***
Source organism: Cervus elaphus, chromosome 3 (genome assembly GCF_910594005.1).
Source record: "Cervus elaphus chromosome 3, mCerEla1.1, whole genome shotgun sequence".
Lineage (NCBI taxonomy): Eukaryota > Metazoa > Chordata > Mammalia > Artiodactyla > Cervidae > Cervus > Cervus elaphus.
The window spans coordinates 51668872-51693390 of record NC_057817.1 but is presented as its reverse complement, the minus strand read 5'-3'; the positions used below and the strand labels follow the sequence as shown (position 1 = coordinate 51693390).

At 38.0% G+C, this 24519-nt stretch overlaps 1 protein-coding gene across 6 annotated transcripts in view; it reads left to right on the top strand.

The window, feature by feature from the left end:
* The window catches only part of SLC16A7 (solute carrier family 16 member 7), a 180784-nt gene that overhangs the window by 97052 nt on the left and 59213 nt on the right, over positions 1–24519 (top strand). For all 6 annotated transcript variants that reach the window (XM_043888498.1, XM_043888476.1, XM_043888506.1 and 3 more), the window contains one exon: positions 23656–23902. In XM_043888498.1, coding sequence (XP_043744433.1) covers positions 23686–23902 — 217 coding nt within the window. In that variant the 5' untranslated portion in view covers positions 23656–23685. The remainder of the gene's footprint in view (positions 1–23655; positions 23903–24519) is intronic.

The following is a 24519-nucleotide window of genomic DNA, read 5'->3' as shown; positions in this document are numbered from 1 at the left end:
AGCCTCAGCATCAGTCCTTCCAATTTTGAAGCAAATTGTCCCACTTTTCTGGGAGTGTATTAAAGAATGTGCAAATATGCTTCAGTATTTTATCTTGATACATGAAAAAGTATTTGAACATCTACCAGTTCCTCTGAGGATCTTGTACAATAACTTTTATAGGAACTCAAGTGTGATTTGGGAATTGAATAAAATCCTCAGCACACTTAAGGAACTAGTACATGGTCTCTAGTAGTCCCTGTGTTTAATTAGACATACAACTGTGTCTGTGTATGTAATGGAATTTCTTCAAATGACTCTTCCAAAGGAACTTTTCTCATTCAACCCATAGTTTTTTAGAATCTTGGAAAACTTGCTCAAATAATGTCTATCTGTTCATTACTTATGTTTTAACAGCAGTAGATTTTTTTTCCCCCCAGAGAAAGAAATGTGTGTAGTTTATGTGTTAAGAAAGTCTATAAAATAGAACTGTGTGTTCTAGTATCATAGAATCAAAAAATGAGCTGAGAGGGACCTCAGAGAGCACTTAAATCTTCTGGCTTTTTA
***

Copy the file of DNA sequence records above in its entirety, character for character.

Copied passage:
Source organism: Cervus elaphus, chromosome 3 (genome assembly GCF_910594005.1).
Source record: "Cervus elaphus chromosome 3, mCerEla1.1, whole genome shotgun sequence".
Lineage (NCBI taxonomy): Eukaryota > Metazoa > Chordata > Mammalia > Artiodactyla > Cervidae > Cervus > Cervus elaphus.
The window spans coordinates 51668872-51693390 of record NC_057817.1 but is presented as its reverse complement, the minus strand read 5'-3'; the positions used below and the strand labels follow the sequence as shown (position 1 = coordinate 51693390).

At 38.0% G+C, this 24519-nt stretch overlaps 1 protein-coding gene across 6 annotated transcripts in view; it reads left to right on the top strand.

The window, feature by feature from the left end:
* The window catches only part of SLC16A7 (solute carrier family 16 member 7), a 180784-nt gene that overhangs the window by 97052 nt on the left and 59213 nt on the right, over positions 1–24519 (top strand). For all 6 annotated transcript variants that reach the window (XM_043888498.1, XM_043888476.1, XM_043888506.1 and 3 more), the window contains one exon: positions 23656–23902. In XM_043888498.1, coding sequence (XP_043744433.1) covers positions 23686–23902 — 217 coding nt within the window. In that variant the 5' untranslated portion in view covers positions 23656–23685. The remainder of the gene's footprint in view (positions 1–23655; positions 23903–24519) is intronic.

The following is a 24519-nucleotide window of genomic DNA, read 5'->3' as shown; positions in this document are numbered from 1 at the left end:
AGCCTCAGCATCAGTCCTTCCAATTTTGAAGCAAATTGTCCCACTTTTCTGGGAGTGTATTAAAGAATGTGCAAATATGCTTCAGTATTTTATCTTGATACATGAAAAAGTATTTGAACATCTACCAGTTCCTCTGAGGATCTTGTACAATAACTTTTATAGGAACTCAAGTGTGATTTGGGAATTGAATAAAATCCTCAGCACACTTAAGGAACTAGTACATGGTCTCTAGTAGTCCCTGTGTTTAATTAGACATACAACTGTGTCTGTGTATGTAATGGAATTTCTTCAAATGACTCTTCCAAAGGAACTTTTCTCATTCAACCCATAGTTTTTTAGAATCTTGGAAAACTTGCTCAAATAATGTCTATCTGTTCATTACTTATGTTTTAACAGCAGTAGATTTTTTTTCCCCCCAGAGAAAGAAATGTGTGTAGTTTATGTGTTAAGAAAGTCTATAAAATAGAACTGTGTGTTCTAGTATCATAGAATCAAAAAATGAGCTGAGAGGGACCTCAGAGAGCACTTAAATCTTCTGGCTTTTTA